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Three Humanitarians Who Became Saints

A perfect, productive and sustainable relationship with faith-based organizations has been fueling our compassion since the very beginning of Raptim. Whether you are on a short-term or long-term mission, the compassion of faith-based humanitarian travelers keeps inspiring us.

How do you become a saint?

Today, our work extends to church groups, missionaries, and clergy of different religions, such as Catholicism. Among the most famous Catholics are saints, some of whom are humanitarians. That might be something many of you don’t know. Becoming a saint is a long-lasting process. It consists of five steps, which all take many years to complete. That’s why this process can take many decades.

  1. It all starts with the person’s local Bishop. They investigate the life by gathering information from witnesses of their life and any writings they may have written. It’s up to the Bishop to find them to be worthy of being a saint. If he does, the Bishop submits the information he gathered to the Vatican’s Congregation for the Causes of Saints.
  2. The next step is up to the Congregation for the Causes of Saints. They can choose to reject the application or accept it and begin their own investigation of the person’s life. This can take a while.
  3. If the Congregation approves the candidate, they can choose to declare that the person lived a heroically virtuous life. Mind you; this isn’t a declaration that the individual is in heaven, but that he or she pursued holiness while here on earth.
  4. It requires a miracle that has taken place through the intercession of that person to be called a saint. The miracle is usually a healing. The healing has to be instantaneous, permanent and complete while also being scientifically unexplainable. Miracles have to be first verified as scientifically unexplainable by a group of independent doctors, then the person is approved by a panel of theologians and then the final approval lies with the pope. If this is the case, a person is declared a blessed.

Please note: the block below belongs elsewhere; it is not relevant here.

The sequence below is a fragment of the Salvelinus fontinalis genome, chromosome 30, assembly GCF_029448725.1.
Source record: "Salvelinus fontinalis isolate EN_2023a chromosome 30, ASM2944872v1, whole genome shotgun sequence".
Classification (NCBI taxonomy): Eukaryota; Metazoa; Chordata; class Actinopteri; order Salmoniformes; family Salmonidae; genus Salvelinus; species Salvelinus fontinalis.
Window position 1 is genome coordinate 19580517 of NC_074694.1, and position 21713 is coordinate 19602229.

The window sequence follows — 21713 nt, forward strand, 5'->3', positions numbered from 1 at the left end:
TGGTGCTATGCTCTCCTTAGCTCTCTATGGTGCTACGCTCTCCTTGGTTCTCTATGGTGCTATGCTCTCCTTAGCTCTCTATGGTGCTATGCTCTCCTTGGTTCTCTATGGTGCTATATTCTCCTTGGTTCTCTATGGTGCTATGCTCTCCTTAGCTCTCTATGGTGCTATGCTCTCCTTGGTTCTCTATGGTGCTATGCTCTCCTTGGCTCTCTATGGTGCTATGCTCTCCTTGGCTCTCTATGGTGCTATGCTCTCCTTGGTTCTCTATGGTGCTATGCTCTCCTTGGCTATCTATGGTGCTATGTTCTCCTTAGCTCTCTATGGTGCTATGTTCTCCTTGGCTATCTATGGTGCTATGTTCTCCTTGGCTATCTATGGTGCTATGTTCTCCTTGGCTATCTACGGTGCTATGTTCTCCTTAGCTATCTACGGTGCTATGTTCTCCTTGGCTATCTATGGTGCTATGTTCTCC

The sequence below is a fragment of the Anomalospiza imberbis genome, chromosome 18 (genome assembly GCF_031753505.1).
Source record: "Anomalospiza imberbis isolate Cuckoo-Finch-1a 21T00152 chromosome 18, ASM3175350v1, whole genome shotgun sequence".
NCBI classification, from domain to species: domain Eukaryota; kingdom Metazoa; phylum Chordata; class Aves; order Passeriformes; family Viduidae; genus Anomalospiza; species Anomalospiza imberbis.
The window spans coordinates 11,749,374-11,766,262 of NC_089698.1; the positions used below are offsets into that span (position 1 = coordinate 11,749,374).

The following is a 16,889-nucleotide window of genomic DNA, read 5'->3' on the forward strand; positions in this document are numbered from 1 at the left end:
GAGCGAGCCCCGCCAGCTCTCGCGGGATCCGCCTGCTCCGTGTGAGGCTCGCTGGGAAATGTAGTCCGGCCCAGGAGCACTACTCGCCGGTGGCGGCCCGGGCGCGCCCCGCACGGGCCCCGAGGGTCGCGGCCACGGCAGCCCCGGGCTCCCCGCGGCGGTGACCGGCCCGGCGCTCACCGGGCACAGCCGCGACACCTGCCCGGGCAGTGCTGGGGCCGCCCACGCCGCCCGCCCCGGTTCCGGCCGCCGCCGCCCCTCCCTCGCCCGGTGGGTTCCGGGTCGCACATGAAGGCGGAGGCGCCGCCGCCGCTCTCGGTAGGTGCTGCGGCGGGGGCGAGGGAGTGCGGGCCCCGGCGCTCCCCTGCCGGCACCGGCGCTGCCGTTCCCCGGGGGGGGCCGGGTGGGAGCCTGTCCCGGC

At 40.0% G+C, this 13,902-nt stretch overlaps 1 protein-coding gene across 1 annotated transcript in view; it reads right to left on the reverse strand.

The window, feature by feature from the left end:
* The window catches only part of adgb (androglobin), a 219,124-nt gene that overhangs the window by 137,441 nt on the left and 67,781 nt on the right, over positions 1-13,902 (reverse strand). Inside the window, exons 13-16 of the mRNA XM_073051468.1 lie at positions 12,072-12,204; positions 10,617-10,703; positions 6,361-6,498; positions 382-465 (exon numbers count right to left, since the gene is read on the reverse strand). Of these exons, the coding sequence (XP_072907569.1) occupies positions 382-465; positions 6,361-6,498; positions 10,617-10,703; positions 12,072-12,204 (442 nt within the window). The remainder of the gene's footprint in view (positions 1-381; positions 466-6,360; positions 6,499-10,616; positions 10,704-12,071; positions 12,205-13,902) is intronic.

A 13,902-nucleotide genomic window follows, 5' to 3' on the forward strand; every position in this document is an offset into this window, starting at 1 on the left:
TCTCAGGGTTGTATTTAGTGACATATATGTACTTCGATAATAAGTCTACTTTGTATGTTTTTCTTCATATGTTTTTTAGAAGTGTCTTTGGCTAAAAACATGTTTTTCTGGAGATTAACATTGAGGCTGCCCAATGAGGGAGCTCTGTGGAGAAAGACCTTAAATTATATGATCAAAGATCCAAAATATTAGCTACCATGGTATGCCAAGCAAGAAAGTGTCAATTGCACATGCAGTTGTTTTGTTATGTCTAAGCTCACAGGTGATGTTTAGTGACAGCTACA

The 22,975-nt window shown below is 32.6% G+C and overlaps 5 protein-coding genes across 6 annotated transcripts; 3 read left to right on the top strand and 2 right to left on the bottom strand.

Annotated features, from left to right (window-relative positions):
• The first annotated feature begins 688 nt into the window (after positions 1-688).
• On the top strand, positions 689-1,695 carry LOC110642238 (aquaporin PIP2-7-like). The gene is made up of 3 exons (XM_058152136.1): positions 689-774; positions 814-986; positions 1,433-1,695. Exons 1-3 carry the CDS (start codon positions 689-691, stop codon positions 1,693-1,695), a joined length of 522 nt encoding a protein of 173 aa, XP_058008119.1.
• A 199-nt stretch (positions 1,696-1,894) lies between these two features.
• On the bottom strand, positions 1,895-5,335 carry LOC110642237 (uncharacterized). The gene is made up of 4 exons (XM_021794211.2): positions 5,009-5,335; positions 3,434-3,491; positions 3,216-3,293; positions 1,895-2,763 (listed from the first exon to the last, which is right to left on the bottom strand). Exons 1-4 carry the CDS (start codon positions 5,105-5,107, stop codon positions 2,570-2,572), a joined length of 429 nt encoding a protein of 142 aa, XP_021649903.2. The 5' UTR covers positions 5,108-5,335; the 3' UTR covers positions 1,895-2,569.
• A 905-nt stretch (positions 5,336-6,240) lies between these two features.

5. A second miracle is needed in order to declare someone a saint. The confirmation of a second miracle goes through the same scrutiny as the first.

Since the birth of Jesus, hundreds of Christians have been declared saints. Among them are humanitarians, such as:

  1. Elizabeth Ann-Seton
    She was the first native-born citizen of the United States to be canonized by the Roman Catholic Church. Born a true daughter of the American Revolution on August 28, 1774, just two years before the Declaration of Independence. By birth and marriage, she was linked to the first families of New York and enjoyed the fruits of high society. She founded the first American religious community for women, the Sisters of Charity and opened the first American parish school. Through her lifespan of just 46 years, she also established the first American Catholic orphanage. Pope Paul VI canonized her on September 14, 1975, in a ceremony in St. Peter's Square. Elizabeth Seton is the patron saint of seafarers.
  2. Mother Theresa
    She was an Albanian-Indian Roman Catholic nun and missionary. She’s known in the Catholic Church as Saint Teresa of Calcutta. Mother Teresa founded the Missionaries of Charity in 1950. This is a Roman Catholic religious' congregation, which in 2012 consisted of over 4,500 sisters and was active in 133 countries. They run homes for people dying of HIV/AIDS, leprosy, and tuberculosis. Teresa was the recipient of numerous honors, including the 1979 Nobel Peace Prize. On 4 September 2016, she was recognized by the Catholic Church as a saint.
  3. Pope John Paul II
    While his thoughts on some subjects were cause of discussion, people can’t deny his contribution to ending apartheid in South-Africa. In 1985, while visiting the Netherlands, he gave a speech at the International Court of Justice, proclaiming that "No system of apartheid or separate development will ever be acceptable as a model for the relations between peoples or races." Three years later he made a pilgrimage to ten Southern African countries, including those bordering South Africa, while demonstratively avoiding South Africa. During his visit to Zimbabwe, John Paul II called for economic sanctions against South Africa's government. After John Paul II's death, famous humanitarians Nelson Mandela and Archbishop Desmond Tutu praised the Pope for defending human rights and condemning economic injustice.

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